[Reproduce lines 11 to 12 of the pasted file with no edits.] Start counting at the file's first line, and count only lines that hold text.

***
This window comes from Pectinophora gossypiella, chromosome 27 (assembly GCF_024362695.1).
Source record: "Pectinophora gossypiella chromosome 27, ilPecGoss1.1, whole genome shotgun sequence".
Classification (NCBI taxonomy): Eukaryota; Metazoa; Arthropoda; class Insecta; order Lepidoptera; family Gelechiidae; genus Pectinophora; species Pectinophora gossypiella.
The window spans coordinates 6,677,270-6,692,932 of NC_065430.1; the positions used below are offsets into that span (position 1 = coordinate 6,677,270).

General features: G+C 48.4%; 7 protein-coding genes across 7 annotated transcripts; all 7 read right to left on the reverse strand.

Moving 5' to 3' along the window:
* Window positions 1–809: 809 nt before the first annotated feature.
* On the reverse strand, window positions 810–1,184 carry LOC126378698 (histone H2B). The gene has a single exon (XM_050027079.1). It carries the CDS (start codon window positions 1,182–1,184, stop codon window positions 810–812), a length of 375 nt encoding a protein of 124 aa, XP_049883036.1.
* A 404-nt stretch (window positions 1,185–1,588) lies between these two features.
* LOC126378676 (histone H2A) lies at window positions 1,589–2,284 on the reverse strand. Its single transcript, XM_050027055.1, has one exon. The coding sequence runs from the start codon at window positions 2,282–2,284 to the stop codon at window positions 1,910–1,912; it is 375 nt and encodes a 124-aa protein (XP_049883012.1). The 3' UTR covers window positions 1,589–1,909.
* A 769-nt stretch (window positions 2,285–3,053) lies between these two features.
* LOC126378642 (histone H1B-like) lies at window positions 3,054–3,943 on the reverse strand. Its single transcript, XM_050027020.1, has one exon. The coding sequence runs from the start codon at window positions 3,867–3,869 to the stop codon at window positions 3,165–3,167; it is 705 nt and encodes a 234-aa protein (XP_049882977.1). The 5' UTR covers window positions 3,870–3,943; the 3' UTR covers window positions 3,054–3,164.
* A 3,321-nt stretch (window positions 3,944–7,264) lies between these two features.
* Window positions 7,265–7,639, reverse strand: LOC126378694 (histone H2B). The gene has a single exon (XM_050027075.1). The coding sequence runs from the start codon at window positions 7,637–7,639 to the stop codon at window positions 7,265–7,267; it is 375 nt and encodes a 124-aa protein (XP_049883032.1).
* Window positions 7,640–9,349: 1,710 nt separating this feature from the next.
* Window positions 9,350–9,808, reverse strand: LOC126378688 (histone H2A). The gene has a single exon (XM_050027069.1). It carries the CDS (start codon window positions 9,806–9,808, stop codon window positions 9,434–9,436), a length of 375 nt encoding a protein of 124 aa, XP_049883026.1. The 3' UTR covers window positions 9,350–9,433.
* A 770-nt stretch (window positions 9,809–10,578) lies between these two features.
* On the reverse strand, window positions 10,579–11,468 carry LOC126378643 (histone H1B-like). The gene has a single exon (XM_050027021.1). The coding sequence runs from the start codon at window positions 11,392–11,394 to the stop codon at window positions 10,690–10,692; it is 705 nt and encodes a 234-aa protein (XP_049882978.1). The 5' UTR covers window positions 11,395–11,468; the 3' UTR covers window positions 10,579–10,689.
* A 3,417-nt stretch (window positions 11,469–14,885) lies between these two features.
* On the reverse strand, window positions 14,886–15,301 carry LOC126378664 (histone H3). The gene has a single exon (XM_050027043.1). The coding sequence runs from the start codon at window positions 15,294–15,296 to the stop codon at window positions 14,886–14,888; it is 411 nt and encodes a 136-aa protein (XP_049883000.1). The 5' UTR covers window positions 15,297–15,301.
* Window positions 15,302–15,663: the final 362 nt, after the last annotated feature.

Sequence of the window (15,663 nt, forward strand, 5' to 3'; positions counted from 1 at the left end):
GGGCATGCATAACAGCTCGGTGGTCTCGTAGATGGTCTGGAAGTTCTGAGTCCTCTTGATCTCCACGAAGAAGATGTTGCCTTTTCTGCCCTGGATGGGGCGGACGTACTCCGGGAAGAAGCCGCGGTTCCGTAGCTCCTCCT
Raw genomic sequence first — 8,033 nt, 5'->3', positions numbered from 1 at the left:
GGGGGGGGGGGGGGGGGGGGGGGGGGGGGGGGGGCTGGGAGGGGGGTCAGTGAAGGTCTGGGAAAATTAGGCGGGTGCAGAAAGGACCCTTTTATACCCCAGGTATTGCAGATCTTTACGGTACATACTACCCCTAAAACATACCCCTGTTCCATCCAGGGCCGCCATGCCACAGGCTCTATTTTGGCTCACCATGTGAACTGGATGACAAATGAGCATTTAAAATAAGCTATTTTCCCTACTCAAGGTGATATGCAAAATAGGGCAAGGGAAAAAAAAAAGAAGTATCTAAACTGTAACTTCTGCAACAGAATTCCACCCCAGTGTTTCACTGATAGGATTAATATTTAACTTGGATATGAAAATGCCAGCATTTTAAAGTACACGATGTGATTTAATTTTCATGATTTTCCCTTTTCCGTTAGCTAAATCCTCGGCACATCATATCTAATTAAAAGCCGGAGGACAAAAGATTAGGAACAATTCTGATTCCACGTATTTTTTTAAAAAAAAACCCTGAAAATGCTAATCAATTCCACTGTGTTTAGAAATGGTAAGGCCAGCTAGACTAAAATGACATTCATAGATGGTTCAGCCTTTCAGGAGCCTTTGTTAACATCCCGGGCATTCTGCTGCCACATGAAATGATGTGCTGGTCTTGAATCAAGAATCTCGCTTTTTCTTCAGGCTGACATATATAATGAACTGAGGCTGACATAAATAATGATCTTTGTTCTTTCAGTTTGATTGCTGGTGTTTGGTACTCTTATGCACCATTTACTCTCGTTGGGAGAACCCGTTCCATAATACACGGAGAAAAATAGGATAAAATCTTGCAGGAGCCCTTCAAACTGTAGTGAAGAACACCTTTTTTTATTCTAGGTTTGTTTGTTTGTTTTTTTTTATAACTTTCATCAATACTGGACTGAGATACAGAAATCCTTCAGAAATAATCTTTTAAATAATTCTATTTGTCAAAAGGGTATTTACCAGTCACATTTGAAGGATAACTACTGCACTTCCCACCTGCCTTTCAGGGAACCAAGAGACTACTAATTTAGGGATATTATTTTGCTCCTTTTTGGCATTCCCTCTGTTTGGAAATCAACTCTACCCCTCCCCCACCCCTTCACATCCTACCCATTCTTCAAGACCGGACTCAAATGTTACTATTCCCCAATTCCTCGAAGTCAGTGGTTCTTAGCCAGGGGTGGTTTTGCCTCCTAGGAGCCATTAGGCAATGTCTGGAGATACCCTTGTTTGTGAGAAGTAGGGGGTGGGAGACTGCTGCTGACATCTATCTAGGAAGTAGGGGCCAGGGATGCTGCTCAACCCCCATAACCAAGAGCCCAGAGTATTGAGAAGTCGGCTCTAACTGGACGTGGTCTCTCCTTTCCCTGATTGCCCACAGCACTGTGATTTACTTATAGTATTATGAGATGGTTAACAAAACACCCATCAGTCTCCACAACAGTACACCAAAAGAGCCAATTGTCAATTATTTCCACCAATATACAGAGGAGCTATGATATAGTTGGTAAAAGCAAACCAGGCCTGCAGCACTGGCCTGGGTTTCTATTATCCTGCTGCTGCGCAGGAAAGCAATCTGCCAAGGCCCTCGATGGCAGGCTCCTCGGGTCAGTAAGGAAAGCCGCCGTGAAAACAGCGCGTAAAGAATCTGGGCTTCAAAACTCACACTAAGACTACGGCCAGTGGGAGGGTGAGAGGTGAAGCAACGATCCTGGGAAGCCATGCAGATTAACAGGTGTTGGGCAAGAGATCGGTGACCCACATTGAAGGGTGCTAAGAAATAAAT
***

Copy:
* A 769-nt stretch (window positions 2,285–3,053) lies between these two features.
* LOC126378642 (histone H1B-like) lies at window positions 3,054–3,943 on the reverse strand. Its single transcript, XM_050027020.1, has one exon. The coding sequence runs from the start codon at window positions 3,867–3,869 to the stop codon at window positions 3,165–3,167; it is 705 nt and encodes a 234-aa protein (XP_049882977.1). The 5' UTR covers window positions 3,870–3,943; the 3' UTR covers window positions 3,054–3,164.